4. How warm do you want the light to be?
Remember when LEDs first came onto the market? They cast a very white, sterile kind of light – much colder than the warm, orangey glow we were accustomed to from incandescents. That soon changed, and nowadays LEDs are available in all sorts of colours and temperatures.
But before you buy a new bulb, you still need to know how ‘warm’ you’d like your light to be, to avoid any glaring errors!
The temperature of light is measured in ‘kelvin’. Orangey, warm light, like that of a candle is around 1500k. Bright daylight is much colder, around 5000k. Here’s a scale in kelvin, to give you a clearer idea:
We’re creatures of habit – so the most popular type of household bulb is still the ‘warm white’ of the old incandescant (2700k). But in kitchens and bathrooms, many people prefer a slightly less yellow light, called ‘natural white’ (3000k).
In very modern, minimalist homes, an even cooler white (4000k) might suit. But be warned – anything above 5000k starts to have a bluish tint.
5. How much will you have to pay?
When LEDs first came onto the market, they were 10 times more expensive than the equivalent incandescent. But with time, costs have dropped and they’re now only a few pounds more than a traditional bulb.
That makes them extremely cost-effective, because they last far longer and use less energy. Spending £6 on an LED, which will last for many years and use a fraction of the energy of an incandescent, is a prudent purchase!
A recent article in The Guardian explains how our electricity bills could be cut by a whopping 90% just by switching to LEDs.
“It (switching to LED light bulbs) will shave nearly £2bn off the energy bills for Britain’s 25m homes. It will stop as much as 8m tonnes of CO2 entering the atmosphere and the energy saved at peak time equates to the output of three power stations the size of Hinkley Point C.”
Talk about a lightbulb moment!
Are energy-saving light bulbs worth the switch?
Without a doubt! The simple, everyday act of changing a light bulb lowers your electricity bill and reduces your carbon footprint. And with their many shapes and colours, there’s no need to compromise on style or brightness delays.
Many LEDs are dimmable too. There’s nothing an incandescent bulb can do that an LED can’t... except waste energy, and cost you money!
Is it better for the environment to swap out your light bulbs now, or wait until they need replacing?
Very good question! A study from the University of Michigan found that:
- If your goal is to help reduce carbon dioxide emissions, then you should switch to LEDs now
- In general, bulbs used more often should be replaced first, to maximize energy savings
- Replacing a bulb before it burns out may seem wasteful, but you can cut your energy use by doing it
So if you have an old incandescent in your attic that perhaps only gets used for 10 hours a year, there’s no point in switching. But for your kitchen/lounge, where the lights stay on for hours a day, every day, making the switch is definitely a good idea.
In years to come, there might be a cheaper bulb that uses less energy, but swapping out now starts your energy-saving sooner – so why not switch today?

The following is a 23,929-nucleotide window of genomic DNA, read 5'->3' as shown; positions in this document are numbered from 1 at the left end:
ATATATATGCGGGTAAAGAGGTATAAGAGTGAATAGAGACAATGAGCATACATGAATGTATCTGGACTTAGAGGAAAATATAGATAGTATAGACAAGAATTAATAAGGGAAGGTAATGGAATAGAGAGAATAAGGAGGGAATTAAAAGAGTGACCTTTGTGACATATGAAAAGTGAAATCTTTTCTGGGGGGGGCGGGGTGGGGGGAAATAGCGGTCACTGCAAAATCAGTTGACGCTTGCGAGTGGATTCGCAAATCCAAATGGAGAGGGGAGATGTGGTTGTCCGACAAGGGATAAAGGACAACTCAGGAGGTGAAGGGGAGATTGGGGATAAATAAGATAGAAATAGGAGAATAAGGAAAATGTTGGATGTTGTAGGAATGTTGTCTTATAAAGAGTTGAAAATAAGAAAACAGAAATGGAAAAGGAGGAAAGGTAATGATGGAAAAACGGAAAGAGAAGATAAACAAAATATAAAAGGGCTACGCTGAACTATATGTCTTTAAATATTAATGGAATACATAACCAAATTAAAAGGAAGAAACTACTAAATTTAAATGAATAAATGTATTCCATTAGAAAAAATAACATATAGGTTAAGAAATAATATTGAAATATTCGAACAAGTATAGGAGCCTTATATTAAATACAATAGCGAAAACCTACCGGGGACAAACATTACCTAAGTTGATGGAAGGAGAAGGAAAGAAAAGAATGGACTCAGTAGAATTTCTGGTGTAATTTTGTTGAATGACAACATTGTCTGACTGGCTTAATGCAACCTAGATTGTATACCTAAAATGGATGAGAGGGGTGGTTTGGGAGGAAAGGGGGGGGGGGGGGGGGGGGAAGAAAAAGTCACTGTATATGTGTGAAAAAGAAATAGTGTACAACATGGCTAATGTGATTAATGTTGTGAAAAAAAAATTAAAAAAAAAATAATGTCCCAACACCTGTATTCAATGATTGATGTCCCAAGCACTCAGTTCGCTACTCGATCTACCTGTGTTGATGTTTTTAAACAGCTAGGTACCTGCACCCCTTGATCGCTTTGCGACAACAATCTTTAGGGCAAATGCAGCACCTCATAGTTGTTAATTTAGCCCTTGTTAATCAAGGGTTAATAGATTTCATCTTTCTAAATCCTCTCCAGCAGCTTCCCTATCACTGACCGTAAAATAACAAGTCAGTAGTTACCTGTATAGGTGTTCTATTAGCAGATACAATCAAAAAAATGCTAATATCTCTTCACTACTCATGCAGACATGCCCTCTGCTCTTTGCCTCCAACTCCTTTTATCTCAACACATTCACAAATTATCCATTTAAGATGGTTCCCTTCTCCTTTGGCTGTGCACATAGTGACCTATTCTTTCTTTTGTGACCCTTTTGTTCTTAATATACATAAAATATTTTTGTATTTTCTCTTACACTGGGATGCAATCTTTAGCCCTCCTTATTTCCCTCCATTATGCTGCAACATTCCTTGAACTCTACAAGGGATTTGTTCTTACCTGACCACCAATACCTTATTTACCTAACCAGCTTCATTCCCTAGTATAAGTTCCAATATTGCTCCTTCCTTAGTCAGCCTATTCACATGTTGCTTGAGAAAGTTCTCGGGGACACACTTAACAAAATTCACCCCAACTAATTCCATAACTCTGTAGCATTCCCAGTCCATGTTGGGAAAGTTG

How else can I make my home more energy-efficient?
Switching your light bulbs is just one easy and affordable way you can make your home more energy-efficient, and save money. Using a smart meter and In-Home-Display is another. Find out how to get one installed for free!
But the energy-saving doesn’t stop there. Being a bit more savvy with your water and heating can save you hundreds a year. Discover 120 more simple ways you can cut your household bills and reduce your carbon footprint in our easy-to-follow guide. And remember, by switching to OVO, all your electricity will be 100% renewable2.
Get a quote today and find out how easily you can save energy and money. Let’s do our bit for the planet!
Just to recap: the 5 steps to find your perfect light bulb!
To make sure you get the best bulb for your home, consider your space, and remember these 5 easy steps: .
- Fitting: check the bulb fitting and write down the code.
- Shape: decide how you want the light to appear – whether directional or omnidirectional, and check our handy illustration above for the right bulb shape. Or ask for advice when you go shopping.
- Brightness: check the diagram above to see how many lumens you need.
- Temperature: are you lighting a cosy, warm room, or a modern, bright minimalist space? Check out the kelvin scale above, to see which bulb temperature would best suit.
- Cost: it pays to shop around. Good LEDs are now available at affordable prices. Check the likes of ebay, Argos and your local DIY stores.
If you're interested in making your home greener and smarter, have you thought about getting a smart thermostat? OVO has just teamed up with tado°, to give our members the chance to buy a smart thermostat directly through us!
You'll be able to link your fancy piece of kit directly to your My OVO account. And we'll connect your smart meter data to your heating – giving you personalised tips to help cut heat waste at home. Find out about smart thermostats and their key benefits, in our comprehensive guide.
Not yet a member? Make the switch to OVO and let’s save energy – and the planet – together.
Sources and references:
2The renewable electricity we sell is backed by renewable certificates (Renewable Energy Guarantee of Origin certificates (REGOs)). See here for details on REGO certificates and how these work.